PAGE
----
A new religious boundary in Mill Hill will “free up” Jewish people to live their lives as normal on the Sabbath.

Large metal poles will be constructed at 18 sites in Mill Hill after the final details of a Jewish eruv were approved last night.

The six-metre high posts will be erected at various locations and joined together by a wire to mark the boundary recognised by many practising Jews.

Work of any sort is banned outside the home on Shabbat, between Friday night and Saturday, and for many of the strictest members of the faith that can include basic activities like pushing and carrying.

The observance can cause severe restrictions to the daily lives of those who follow the rules, which do not apply within the boundaries of the eruv.

The plans were approved in principle in 2010 but final details were passed by Barnet Council’s planning committee last night.

Gill Gallick, eruv committee chairman at Mill Hill United Synagogue, which is funding the construction, said: “We’re thrilled that this final hurdle has been overcome. It will make a huge difference to a lot of people, young and old.

“Mothers can now push prams and elderly and disabled people in wheelchairs can travel within the community. People will be freed up to move from place to place.”

The eruv will be the fifth in the area and “the final piece in the jigsaw” as it connects others in Barnet, Stanmore, Edgware and a larger one covering Finchley, Golders Green and Hendon.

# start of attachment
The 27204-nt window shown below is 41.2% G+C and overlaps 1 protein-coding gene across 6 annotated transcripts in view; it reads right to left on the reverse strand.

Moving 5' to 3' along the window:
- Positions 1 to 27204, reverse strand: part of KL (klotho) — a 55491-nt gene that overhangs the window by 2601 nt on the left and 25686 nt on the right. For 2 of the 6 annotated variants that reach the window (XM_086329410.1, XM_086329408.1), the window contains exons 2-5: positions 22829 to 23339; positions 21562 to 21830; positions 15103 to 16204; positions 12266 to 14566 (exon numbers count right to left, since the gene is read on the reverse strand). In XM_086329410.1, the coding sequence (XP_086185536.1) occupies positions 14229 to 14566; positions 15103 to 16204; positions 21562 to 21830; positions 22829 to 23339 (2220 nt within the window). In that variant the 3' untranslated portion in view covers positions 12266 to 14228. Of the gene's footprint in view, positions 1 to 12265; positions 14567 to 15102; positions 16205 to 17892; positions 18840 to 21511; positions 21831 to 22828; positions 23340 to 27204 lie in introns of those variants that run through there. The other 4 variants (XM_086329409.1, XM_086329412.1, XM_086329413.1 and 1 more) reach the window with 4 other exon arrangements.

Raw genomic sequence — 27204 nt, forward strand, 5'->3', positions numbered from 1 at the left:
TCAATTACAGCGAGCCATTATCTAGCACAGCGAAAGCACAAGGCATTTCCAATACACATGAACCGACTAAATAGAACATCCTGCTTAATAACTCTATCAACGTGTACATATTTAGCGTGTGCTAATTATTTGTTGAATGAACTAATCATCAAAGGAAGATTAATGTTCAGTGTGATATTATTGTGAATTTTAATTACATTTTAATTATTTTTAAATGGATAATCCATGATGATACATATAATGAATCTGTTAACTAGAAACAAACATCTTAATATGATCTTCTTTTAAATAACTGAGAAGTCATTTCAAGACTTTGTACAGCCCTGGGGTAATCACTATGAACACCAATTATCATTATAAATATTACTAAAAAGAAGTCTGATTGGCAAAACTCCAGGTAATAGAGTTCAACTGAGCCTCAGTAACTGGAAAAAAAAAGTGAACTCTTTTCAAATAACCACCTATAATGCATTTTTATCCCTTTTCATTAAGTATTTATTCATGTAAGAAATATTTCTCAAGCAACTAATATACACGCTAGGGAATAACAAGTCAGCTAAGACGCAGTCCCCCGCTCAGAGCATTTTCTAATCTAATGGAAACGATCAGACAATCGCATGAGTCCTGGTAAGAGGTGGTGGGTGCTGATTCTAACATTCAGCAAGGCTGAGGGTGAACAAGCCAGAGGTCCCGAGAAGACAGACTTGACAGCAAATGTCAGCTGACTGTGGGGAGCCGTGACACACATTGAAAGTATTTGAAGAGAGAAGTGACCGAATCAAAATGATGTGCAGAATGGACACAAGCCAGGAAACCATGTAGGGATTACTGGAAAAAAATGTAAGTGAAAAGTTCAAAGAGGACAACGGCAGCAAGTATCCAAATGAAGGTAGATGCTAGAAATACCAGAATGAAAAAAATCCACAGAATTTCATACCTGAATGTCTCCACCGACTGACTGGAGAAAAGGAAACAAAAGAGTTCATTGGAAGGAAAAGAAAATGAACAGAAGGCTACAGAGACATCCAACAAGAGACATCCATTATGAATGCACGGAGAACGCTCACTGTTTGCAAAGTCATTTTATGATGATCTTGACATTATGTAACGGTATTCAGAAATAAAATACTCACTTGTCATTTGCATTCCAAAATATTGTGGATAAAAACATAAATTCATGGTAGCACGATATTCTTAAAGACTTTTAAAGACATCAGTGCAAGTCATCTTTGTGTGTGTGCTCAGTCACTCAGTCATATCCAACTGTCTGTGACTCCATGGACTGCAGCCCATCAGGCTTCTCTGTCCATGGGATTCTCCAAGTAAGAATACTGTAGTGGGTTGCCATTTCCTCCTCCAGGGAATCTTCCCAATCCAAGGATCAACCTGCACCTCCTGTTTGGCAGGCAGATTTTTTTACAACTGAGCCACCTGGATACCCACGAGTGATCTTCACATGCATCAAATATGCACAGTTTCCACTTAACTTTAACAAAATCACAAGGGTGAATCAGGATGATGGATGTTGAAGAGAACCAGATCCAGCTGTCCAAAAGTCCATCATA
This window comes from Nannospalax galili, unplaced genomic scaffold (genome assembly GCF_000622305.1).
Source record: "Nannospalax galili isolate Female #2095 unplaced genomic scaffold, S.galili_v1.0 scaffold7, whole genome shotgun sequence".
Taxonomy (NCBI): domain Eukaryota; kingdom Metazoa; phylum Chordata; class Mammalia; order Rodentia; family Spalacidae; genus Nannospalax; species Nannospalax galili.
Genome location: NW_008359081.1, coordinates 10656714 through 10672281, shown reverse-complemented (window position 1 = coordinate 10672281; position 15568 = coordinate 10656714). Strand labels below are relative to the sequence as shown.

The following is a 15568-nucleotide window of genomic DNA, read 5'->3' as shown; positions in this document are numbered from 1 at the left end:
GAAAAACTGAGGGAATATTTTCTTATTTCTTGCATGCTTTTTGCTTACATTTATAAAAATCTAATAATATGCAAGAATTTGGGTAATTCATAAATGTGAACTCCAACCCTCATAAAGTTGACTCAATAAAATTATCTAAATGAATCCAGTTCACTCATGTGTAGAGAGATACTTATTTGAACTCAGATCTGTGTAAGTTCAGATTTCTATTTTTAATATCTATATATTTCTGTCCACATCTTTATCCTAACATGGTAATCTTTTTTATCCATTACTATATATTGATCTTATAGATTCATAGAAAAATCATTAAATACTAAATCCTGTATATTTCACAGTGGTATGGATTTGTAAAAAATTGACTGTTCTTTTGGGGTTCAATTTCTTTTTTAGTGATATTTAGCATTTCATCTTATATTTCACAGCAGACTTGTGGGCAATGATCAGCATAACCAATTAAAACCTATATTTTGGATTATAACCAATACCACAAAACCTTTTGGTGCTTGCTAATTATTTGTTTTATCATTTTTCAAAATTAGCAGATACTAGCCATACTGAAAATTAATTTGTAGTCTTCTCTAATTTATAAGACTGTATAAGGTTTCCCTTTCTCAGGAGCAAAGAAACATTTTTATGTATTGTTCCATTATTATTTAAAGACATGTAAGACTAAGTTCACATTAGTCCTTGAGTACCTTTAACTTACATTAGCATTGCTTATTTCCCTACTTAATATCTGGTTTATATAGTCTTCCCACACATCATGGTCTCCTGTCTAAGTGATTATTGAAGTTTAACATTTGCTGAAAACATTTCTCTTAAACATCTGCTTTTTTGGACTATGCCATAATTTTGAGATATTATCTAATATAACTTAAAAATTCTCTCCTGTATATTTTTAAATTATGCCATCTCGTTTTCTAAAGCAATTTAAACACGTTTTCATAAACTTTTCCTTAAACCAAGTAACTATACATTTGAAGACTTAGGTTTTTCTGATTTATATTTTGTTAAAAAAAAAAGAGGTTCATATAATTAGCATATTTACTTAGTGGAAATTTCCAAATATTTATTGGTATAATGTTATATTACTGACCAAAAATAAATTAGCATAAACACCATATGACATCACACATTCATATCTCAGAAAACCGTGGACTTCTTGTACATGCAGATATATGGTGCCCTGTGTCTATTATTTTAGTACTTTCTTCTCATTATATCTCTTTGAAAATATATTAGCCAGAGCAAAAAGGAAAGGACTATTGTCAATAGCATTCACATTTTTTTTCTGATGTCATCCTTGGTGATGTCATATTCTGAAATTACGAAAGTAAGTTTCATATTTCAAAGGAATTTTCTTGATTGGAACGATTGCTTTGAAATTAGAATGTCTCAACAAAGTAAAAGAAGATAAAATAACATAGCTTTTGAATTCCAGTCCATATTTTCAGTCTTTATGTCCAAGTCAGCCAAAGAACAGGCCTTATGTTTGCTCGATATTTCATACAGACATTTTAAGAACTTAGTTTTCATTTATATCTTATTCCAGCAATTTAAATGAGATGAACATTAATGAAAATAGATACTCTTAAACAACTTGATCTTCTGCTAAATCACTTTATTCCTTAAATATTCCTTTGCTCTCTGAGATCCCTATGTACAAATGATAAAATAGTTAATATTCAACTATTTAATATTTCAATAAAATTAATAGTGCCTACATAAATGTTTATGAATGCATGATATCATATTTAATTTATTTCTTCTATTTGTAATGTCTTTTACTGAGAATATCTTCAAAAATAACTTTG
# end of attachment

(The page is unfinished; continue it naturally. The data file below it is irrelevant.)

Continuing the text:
Councillors unanimously approved the amendments last night and work on the construction is expected to begin within the next six months.

Committee chairman, Councillor Maureen Braun, said: “This will make a huge difference to the people that follow these aspects of the religion and will cause no problem for anyone who doesn’t.

“It is a lovely sign of tolerance and understanding and gives so much to the people that want it.”

Mill Hill United Synagogue says the eruv will cost between £35,000 to £40,000 and maintenance could cost up to £10,000-a-year.

Anti-climb paint will also be painted on many of the posts to deter vandalism.

A total of 1,300 residents and organisations were consulted on its construction over the lengthy planning process.

Some sent in letters of objection over fears it may become an eyesore but council officers concluded the green belt “would not be compromised”.

Ms Gallick said: “We are the only synagogue in the area so everyone who is affected by it is one of ours – it is very exciting.”